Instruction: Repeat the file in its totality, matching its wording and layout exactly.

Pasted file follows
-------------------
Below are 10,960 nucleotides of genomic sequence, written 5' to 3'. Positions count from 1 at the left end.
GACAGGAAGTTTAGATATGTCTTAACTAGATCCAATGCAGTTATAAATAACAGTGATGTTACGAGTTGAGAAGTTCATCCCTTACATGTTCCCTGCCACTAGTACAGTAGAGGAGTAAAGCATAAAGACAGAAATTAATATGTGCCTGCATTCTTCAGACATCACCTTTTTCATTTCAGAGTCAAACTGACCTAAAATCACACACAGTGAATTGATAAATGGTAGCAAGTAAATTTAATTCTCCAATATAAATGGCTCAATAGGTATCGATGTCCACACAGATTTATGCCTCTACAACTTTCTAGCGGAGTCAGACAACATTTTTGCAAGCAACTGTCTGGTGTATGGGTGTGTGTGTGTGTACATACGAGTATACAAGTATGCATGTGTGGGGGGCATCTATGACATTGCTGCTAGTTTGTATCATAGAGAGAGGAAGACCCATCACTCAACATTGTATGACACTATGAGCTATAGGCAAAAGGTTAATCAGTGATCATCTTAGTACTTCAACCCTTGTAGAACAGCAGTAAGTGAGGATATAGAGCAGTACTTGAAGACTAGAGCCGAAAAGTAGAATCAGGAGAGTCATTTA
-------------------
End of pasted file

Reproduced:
Below are 10,960 nucleotides of genomic sequence, written 5' to 3'. Positions count from 1 at the left end.
GACAGGAAGTTTAGATATGTCTTAACTAGATCCAATGCAGTTATAAATAACAGTGATGTTACGAGTTGAGAAGTTCATCCCTTACATGTTCCCTGCCACTAGTACAGTAGAGGAGTAAAGCATAAAGACAGAAATTAATATGTGCCTGCATTCTTCAGACATCACCTTTTTCATTTCAGAGTCAAACTGACCTAAAATCACACACAGTGAATTGATAAATGGTAGCAAGTAAATTTAATTCTCCAATATAAATGGCTCAATAGGTATCGATGTCCACACAGATTTATGCCTCTACAACTTTCTAGCGGAGTCAGACAACATTTTTGCAAGCAACTGTCTGGTGTATGGGTGTGTGTGTGTGTACATACGAGTATACAAGTATGCATGTGTGGGGGGCATCTATGACATTGCTGCTAGTTTGTATCATAGAGAGAGGAAGACCCATCACTCAACATTGTATGACACTATGAGCTATAGGCAAAAGGTTAATCAGTGATCATCTTAGTACTTCAACCCTTGTAGAACAGCAGTAAGTGAGGATATAGAGCAGTACTTGAAGACTAGAGCCGAAAAGTAGAATCAGGAGAGTCATTTA